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Regards

Raja Naveed

Oracle VS MySQL file architecture

Oracle VS MySQL file architecture

For  Oracle database administrator, when it comes to learn new technology it always starts from comparison with respect to physical or logical architecture. Physical file architecture  comparison is given below , I hope it will be very useful for Oracle or MySQL database administrators who want to learn either of these databases.

Oracle database consist of following files

  • init. ora

Parameter file for database instance. It contains information about location of data, archive, redo and other log files. It also contains memory settings for the instance and remote locations.

  • Control file

It holds the information of each and every data file, redo log file locations and backup information starting time and ending time

  • Data file

It stores the data which includes user data and undo data. Extension of these files is “.dbf”. Names format and location of these files are defined in init.ora file.

  • Redo log file

It is part of an oracle database. It’s the main purpose is to recover the database. It’s extension “.log”

  • Archive log

It is a group of redo log files to one or more offline destinations, known collectively as the archived redo log. These logs contains all the transactions including redo statements which are applied to or can be applied to the database.

MySQL Database consists of following files:-

  • my.cnf

Parameter file for database instance. It contains information about location of data, archive, redo and other log files. It also contains memory settings for the instance and information about remote host for replication of data.

  • mysql-bin.index

This file contains information binary logs (archive logs in oracle called bin logs in MySQL). This information is stored in control file in oracle.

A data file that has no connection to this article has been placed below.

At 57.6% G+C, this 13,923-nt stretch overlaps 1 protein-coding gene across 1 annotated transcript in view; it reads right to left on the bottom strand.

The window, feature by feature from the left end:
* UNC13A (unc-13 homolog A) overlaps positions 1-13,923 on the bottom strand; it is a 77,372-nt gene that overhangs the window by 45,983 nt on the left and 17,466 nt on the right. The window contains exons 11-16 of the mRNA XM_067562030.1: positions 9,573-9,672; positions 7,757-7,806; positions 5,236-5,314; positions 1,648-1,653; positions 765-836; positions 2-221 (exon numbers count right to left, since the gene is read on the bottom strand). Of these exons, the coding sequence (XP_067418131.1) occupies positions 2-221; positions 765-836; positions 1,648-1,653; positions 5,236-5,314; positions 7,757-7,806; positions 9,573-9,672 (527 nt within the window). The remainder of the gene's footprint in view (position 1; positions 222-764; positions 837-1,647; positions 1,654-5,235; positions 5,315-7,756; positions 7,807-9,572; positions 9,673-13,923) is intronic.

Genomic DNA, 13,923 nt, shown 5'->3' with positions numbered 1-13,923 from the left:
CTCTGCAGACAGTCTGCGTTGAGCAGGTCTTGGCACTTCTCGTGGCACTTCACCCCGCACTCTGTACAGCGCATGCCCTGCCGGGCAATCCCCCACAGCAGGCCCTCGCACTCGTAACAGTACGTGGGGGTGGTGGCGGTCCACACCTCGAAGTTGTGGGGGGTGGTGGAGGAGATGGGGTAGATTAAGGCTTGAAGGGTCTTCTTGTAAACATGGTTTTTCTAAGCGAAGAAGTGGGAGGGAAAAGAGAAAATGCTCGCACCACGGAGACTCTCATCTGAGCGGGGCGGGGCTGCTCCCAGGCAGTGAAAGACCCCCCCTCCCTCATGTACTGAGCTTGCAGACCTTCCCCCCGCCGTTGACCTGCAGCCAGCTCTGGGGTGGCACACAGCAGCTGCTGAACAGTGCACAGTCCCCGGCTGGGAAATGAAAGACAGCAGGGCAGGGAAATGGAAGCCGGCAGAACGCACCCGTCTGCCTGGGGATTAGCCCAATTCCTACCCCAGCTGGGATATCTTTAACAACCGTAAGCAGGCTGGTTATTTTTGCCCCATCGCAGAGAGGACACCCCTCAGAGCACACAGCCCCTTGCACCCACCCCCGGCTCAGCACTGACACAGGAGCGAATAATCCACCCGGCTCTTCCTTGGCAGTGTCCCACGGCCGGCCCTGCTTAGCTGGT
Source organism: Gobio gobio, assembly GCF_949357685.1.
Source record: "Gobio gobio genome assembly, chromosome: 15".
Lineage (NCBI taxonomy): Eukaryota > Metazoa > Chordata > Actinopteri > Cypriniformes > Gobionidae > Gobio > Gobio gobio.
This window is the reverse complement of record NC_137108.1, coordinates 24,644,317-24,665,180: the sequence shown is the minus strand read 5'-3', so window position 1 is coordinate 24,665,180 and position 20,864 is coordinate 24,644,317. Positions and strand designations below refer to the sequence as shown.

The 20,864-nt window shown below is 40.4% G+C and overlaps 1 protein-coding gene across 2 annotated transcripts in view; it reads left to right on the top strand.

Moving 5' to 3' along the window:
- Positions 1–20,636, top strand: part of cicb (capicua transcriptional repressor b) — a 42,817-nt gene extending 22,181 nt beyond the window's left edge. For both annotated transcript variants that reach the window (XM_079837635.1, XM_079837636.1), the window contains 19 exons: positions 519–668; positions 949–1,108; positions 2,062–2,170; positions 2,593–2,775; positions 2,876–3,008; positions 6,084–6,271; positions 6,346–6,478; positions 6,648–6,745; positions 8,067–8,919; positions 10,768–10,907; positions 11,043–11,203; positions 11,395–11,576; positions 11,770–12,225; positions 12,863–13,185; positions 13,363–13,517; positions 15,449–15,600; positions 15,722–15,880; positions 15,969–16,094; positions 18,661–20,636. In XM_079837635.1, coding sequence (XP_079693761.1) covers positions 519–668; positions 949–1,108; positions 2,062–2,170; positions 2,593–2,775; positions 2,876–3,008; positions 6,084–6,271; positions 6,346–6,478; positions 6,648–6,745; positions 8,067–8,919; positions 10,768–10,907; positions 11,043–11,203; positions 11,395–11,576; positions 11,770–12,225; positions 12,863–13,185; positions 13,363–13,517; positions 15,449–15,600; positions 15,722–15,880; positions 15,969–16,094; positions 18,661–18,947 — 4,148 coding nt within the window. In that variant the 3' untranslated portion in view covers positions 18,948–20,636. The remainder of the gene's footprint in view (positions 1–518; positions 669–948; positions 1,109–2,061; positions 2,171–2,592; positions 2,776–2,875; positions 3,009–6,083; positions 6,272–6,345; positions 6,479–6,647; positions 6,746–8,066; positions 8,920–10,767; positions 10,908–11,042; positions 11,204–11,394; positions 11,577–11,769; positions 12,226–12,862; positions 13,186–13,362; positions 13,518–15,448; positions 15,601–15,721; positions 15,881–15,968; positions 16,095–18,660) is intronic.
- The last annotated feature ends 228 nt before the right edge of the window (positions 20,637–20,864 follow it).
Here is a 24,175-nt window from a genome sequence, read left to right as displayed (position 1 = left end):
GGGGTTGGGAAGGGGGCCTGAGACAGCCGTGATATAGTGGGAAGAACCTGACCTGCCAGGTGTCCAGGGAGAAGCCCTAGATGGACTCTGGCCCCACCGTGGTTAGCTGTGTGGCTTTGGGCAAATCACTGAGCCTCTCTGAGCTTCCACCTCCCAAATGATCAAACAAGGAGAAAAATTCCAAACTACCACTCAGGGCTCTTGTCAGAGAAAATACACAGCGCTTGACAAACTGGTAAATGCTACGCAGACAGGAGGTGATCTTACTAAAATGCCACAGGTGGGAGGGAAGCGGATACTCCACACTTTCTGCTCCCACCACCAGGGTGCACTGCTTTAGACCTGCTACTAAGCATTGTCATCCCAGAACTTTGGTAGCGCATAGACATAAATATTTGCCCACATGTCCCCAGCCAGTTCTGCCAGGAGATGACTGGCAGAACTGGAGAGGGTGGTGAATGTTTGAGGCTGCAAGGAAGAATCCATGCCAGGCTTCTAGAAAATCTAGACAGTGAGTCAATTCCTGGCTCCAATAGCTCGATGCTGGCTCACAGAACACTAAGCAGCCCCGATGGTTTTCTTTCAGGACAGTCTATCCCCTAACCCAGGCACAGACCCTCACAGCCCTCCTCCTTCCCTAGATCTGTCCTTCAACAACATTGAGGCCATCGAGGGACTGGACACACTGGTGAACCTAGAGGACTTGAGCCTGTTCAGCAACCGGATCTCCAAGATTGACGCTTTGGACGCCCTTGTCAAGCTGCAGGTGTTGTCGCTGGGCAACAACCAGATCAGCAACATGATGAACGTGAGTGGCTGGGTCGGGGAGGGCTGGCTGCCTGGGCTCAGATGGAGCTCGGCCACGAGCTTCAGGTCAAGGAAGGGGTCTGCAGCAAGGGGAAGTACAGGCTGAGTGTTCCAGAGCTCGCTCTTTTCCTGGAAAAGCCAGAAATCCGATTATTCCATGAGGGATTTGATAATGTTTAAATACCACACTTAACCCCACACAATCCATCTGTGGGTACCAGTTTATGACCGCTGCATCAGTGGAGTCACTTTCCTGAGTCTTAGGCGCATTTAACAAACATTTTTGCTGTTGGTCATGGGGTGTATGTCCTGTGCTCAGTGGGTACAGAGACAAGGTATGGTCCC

• Redo log file

In MySQL ib_logfile0 and ib_logfile1 are called redo log files all transactions are stored before they are committed to disk. These transactions are translated into binary logs after commit. We can have more than 2 files in more than 1 groups as well.

  • Binary log ( archived logs in oracle)

These logs are same as archived logs in oracle. These files contains all the transactions or rollback statements committed to the database / disk. These files are translated into relay logs on remote destination for data replication but in oracle archived logs are created on remote destination to be applied on standby databases.

 

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Raja Naveed

Connecting to MySQL using authenticated credentials login path using MySQL_config_editor

mysql_config_editor  (utility to configure authentication information for connecting to MySQL server)

Introduction:

Normally we connect to MySQL using username , password , socket  or host etc as shown below.

bash-4.2$  mysql -uroot -p  -h testmysql -S /var/log/mysql.sock 

Enter password:
Welcome to the MySQL monitor. Commands end with ; or \g.
Your MySQL connection id is 40974
Server version: 5.6.29-enterprise-commercial-advanced-log MySQL Enterprise Server - Advanced Edition (Commercial)

Copyright (c) 2000, 2016, Oracle and/or its affiliates. All rights reserved.

Oracle is a registered trademark of Oracle Corporation and/or its
affiliates. Other names may be trademarks of their respective
owners.

Type 'help;' or '\h' for help. Type '\c' to clear the current input statement.

mysql>